Personally Inspiring - A Wonderful Album
Andrea Whelden | Portland, OR USA | 10/08/2004
(4 out of 5 stars)
"This CD is very, very special to me. I bought it during a pretty bad time in my life. A few nights after I bought this, I was feeling pretty low when track seven, "Same Thing in Reverse", came on. Here, in this song, were the words I'd been needing to hear - that someone, somewhere out there, knew what it felt like to be different, to be "weird" and misunderstood.
I will forever hold this album close to my heart because it literally changed my life for the better. This album is all about queer power and not taking anyone's b.s. It's about embracing differences and being proud of who and what you are. Every GLBT-friendly person in the world should own this. I seriously wouldn't be who I am today had I not heard the inspiring, loving words contained on this album.
As far as musical styles go, coming from Boy George, you'd assume it would be a pop album. However, this is, in my opinion, first and foremost a rock (yes, ROCK) album. Push all stereotypes or ideas about Boy George far from your mind, and give this title a whirl. You might just find yourself changed forever. I know I was."
A rock masterpiece ...
Dario Margeli | San Jose, CA United States | 05/20/2006
(5 out of 5 stars)
"It was very frustrating when this CD came out, and radio sations in the US didnt play it. Big name magazines didnt review it either. Simply because it was Boy George. The record companies first mistake was trying to promote the CD with the song "Fun Time" becuase its a cover version co-written by Bowie and so it could give them something to write on the promo sheet they would send to programmers. However, the original compositions of this CD are much more original, clever and relevant to our times. With this CD, Boy George showed us that he is unlike artists with fake lives and music, such as Guns and Roses, George Micheal or Kate Bush. Boy George took his weaknesses, his errors, the low points of his life, the horrors and the smallest details and turned them into these powerful songs that totally rock, both in their musical composition as well as their lyrics. Talks about feeling ugly, seeing friends die, drugs, being gay, crooks, poverty... and all in all keeps things uplifting and hopeful! The production is powerfull, sounds great and makes no compromises! I still remember the feeling of playing "Sad Sad Sad" in my car at maximum volume with the windows open, driving thru LA!! It rocked!! Shame on the radio stations that ignored this album. [...]"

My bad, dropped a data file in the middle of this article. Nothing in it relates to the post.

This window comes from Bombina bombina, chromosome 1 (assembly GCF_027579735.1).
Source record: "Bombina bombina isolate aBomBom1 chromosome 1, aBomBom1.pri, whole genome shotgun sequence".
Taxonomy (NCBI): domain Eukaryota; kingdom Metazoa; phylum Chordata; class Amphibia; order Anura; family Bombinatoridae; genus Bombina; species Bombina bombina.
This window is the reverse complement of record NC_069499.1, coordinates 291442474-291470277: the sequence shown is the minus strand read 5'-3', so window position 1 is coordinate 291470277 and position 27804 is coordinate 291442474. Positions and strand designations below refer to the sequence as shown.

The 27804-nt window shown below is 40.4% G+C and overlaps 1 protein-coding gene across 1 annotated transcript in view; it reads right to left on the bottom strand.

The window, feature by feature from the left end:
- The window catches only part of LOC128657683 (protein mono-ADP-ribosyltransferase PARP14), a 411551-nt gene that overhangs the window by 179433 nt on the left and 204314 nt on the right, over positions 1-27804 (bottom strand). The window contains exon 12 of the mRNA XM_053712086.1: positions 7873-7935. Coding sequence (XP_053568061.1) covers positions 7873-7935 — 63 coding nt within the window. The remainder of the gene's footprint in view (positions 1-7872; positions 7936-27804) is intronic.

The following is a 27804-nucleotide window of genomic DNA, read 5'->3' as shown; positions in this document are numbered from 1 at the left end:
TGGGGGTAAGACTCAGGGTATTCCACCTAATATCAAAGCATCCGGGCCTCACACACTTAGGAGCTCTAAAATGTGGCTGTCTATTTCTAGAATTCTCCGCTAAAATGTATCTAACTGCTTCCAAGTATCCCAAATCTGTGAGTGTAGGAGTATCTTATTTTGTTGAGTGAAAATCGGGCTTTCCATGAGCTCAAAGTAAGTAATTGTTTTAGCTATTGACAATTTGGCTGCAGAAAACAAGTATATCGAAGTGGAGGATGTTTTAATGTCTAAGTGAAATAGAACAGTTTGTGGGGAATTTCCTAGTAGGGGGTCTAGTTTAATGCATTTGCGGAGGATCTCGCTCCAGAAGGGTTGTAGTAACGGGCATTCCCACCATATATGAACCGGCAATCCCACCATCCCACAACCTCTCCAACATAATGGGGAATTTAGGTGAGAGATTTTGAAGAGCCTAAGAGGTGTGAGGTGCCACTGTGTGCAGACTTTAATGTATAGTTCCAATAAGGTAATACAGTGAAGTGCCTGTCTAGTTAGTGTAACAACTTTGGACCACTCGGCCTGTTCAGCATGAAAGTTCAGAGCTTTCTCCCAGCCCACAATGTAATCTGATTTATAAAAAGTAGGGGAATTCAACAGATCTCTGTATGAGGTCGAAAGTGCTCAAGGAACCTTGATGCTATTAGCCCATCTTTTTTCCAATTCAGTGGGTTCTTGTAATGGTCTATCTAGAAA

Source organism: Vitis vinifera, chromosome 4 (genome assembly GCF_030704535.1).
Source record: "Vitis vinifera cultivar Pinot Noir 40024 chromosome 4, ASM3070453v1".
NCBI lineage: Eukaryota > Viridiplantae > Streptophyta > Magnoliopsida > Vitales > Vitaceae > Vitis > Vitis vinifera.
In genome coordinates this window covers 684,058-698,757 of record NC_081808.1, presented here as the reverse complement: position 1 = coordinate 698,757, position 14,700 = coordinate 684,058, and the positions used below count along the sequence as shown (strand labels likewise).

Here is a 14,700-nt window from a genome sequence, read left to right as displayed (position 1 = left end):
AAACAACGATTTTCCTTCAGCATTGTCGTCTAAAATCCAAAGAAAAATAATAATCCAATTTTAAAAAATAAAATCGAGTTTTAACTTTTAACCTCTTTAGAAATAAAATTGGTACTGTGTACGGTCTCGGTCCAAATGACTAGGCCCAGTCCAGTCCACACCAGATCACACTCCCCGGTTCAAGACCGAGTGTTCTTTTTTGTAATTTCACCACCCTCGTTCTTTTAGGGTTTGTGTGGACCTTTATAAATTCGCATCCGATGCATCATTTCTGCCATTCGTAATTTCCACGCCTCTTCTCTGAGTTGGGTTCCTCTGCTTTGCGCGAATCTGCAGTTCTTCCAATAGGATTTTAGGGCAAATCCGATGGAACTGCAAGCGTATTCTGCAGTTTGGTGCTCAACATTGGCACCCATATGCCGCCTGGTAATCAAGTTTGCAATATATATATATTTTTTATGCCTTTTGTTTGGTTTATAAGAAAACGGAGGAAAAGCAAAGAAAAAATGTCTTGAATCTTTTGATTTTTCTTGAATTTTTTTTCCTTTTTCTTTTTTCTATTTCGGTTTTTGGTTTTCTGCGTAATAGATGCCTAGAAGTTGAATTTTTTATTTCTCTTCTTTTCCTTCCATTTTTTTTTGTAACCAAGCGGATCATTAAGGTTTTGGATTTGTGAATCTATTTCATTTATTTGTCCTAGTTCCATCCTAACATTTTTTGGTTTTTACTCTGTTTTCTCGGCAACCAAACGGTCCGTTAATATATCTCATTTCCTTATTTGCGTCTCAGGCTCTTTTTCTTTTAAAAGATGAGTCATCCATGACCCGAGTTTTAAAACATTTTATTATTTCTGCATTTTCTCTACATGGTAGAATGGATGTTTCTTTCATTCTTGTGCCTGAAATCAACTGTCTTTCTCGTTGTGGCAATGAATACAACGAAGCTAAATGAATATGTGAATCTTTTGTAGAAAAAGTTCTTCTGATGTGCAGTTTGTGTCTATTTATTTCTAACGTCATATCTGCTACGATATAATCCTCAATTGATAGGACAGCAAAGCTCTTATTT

Christopher Magnuson | Milwaukee | 07/21/2007
(5 out of 5 stars)
"Boy George fans will love this cd and those who aren't familiar with George's work will be thrilled to have discovered the artist."